Several potential factors may explain this lack of group-related resource conservation in E. capensis. First, increased costs may occur if groups experience temperatures that are elevated above ambient conditions. However, our measurements of the temperature inside and outside aggregations in the laboratory showed this not to be true. Furthermore, an endothermic response seems unlikely given the moderate temperatures experienced during the growing and activity season of E. capensis. Most species showing thermal aggregation benefits inhabit Arctic or polar environments where low temperatures may be a limiting factor for population growth.

Second, groups of insects may be more active than solitary individuals, thereby increasing gas-flux rates. However, differential whole-animal activity cannot explain our results because our use of activity detectors and video monitoring ensured that our data only came from resting animals.

Third, aggregation may directly or indirectly increase resting metabolic rates and by association water-loss rates. For example, the immediate presence of other individuals may increase sensory inputs, thus stimulating neural activity, which is known to be energetically expensive (Niven et al., 2007). Alternatively, grouping behaviour may foster higher growth rates, as observed in gypsy moth and eastern tent caterpillars (Knapp and Casey, 1986). Higher costs of biosynthesis may then result in elevated (and associated ). Both of these latter two explanations require further testing. Although we are presently unable to offer a conclusive explanation for the lack of support for the resource-conservation hypothesis – and therefore the relatively high energy and water costs associated with aggregations of E. capensis – the frequent occurrence of this aggregation behaviour under natural conditions suggests that it must have some significant counterbalancing benefits. These benefits may include increased growth rates (Knapp and Casey, 1986) or reduced predation risk (Ruxton and Sherratt, 2006). Regardless, our results clearly demonstrate that the resource-conservation hypothesis is not a generally applicable explanation for aggregation behaviour.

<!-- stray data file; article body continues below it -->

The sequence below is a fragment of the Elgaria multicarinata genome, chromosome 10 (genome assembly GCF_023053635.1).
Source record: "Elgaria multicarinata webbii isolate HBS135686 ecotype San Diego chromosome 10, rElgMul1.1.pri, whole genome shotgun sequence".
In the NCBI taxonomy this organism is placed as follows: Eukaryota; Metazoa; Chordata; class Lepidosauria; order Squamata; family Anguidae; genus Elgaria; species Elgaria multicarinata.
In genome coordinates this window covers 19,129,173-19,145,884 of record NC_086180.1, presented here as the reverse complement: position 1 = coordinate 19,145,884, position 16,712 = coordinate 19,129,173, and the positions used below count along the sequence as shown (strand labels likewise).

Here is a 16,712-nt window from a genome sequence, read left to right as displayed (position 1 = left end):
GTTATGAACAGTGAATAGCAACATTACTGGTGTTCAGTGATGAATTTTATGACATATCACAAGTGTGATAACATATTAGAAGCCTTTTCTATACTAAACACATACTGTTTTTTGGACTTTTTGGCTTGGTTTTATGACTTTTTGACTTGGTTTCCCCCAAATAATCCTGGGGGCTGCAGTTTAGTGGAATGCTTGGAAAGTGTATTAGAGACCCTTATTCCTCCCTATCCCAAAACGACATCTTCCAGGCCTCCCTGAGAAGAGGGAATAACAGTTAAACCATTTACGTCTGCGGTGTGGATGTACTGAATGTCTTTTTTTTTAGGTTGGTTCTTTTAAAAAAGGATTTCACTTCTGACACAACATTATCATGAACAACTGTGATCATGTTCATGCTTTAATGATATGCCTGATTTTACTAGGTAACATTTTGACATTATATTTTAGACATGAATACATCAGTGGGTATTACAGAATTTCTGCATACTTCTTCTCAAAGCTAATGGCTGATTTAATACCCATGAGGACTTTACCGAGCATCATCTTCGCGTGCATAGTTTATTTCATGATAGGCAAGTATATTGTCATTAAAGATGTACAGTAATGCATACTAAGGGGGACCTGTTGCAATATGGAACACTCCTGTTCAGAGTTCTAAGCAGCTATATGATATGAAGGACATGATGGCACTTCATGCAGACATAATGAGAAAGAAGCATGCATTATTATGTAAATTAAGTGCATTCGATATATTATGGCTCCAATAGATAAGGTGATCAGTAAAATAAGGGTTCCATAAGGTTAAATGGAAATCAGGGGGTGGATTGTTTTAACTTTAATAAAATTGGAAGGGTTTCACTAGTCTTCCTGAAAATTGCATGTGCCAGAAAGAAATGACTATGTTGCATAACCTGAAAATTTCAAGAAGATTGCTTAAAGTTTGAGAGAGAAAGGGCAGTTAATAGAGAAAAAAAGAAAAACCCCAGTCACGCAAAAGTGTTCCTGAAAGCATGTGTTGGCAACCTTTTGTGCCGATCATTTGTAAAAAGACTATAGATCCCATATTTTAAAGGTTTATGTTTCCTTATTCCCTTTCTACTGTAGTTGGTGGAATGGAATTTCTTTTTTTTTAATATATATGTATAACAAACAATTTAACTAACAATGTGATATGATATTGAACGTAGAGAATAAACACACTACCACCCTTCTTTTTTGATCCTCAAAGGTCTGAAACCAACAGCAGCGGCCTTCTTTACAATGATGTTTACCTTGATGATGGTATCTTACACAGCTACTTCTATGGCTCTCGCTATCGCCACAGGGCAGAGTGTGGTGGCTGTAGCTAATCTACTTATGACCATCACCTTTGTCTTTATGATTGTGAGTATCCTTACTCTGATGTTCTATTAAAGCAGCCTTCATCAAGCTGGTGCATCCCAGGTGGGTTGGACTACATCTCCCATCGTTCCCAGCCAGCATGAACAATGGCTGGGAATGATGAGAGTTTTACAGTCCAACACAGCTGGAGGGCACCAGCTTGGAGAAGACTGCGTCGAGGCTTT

Acknowledgements

We would like to thank Henno Gous for taking the photographs of the aggregated caterpillars and Nanike Esterhuizen for helping to rear the caterpillars. We are grateful to three anonymous referees for constructive criticism that improved this work.

FOOTNOTES

FUNDING

Stellenbosch University Sub-Committee B and the National Research Foundation of South Africa Incentive funding for rated researchers to J.S.T. provided financial support.

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COMPETING INTERESTS

No competing interests declared.

Supplementary information